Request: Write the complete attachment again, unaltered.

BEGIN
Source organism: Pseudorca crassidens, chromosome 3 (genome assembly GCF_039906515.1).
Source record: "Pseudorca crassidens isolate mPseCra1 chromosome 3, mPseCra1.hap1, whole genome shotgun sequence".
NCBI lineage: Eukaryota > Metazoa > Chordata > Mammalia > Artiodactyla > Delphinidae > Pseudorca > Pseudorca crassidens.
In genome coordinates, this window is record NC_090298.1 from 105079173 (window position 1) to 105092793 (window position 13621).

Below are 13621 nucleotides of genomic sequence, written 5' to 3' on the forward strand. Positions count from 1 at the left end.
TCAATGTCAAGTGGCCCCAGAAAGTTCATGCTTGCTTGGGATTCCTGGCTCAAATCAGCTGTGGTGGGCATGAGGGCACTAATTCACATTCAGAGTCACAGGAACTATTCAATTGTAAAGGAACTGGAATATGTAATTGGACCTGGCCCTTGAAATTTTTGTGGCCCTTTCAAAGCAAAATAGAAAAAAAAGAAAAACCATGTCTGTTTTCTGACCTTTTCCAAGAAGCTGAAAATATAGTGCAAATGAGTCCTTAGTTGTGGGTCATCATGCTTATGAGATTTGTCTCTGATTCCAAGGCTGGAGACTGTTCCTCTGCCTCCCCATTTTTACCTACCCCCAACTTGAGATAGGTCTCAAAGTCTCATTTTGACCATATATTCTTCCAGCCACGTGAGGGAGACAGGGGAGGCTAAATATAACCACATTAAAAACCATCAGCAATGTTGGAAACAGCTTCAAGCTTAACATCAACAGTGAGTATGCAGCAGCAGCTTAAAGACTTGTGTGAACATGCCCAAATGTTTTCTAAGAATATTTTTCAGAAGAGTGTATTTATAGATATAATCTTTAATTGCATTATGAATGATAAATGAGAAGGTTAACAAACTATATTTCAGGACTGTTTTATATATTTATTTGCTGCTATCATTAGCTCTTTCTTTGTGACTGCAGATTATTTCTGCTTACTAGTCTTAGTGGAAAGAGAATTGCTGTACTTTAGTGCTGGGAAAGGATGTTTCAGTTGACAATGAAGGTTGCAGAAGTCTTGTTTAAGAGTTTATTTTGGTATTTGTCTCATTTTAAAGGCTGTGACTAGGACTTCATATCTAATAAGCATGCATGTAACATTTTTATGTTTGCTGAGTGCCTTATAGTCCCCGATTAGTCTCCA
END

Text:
Source organism: Pseudorca crassidens, chromosome 3 (genome assembly GCF_039906515.1).
Source record: "Pseudorca crassidens isolate mPseCra1 chromosome 3, mPseCra1.hap1, whole genome shotgun sequence".
NCBI lineage: Eukaryota > Metazoa > Chordata > Mammalia > Artiodactyla > Delphinidae > Pseudorca > Pseudorca crassidens.
In genome coordinates, this window is record NC_090298.1 from 105079173 (window position 1) to 105092793 (window position 13621).

Below are 13621 nucleotides of genomic sequence, written 5' to 3' on the forward strand. Positions count from 1 at the left end.
TCAATGTCAAGTGGCCCCAGAAAGTTCATGCTTGCTTGGGATTCCTGGCTCAAATCAGCTGTGGTGGGCATGAGGGCACTAATTCACATTCAGAGTCACAGGAACTATTCAATTGTAAAGGAACTGGAATATGTAATTGGACCTGGCCCTTGAAATTTTTGTGGCCCTTTCAAAGCAAAATAGAAAAAAAAGAAAAACCATGTCTGTTTTCTGACCTTTTCCAAGAAGCTGAAAATATAGTGCAAATGAGTCCTTAGTTGTGGGTCATCATGCTTATGAGATTTGTCTCTGATTCCAAGGCTGGAGACTGTTCCTCTGCCTCCCCATTTTTACCTACCCCCAACTTGAGATAGGTCTCAAAGTCTCATTTTGACCATATATTCTTCCAGCCACGTGAGGGAGACAGGGGAGGCTAAATATAACCACATTAAAAACCATCAGCAATGTTGGAAACAGCTTCAAGCTTAACATCAACAGTGAGTATGCAGCAGCAGCTTAAAGACTTGTGTGAACATGCCCAAATGTTTTCTAAGAATATTTTTCAGAAGAGTGTATTTATAGATATAATCTTTAATTGCATTATGAATGATAAATGAGAAGGTTAACAAACTATATTTCAGGACTGTTTTATATATTTATTTGCTGCTATCATTAGCTCTTTCTTTGTGACTGCAGATTATTTCTGCTTACTAGTCTTAGTGGAAAGAGAATTGCTGTACTTTAGTGCTGGGAAAGGATGTTTCAGTTGACAATGAAGGTTGCAGAAGTCTTGTTTAAGAGTTTATTTTGGTATTTGTCTCATTTTAAAGGCTGTGACTAGGACTTCATATCTAATAAGCATGCATGTAACATTTTTATGTTTGCTGAGTGCCTTATAGTCCCCGATTAGTCTCCA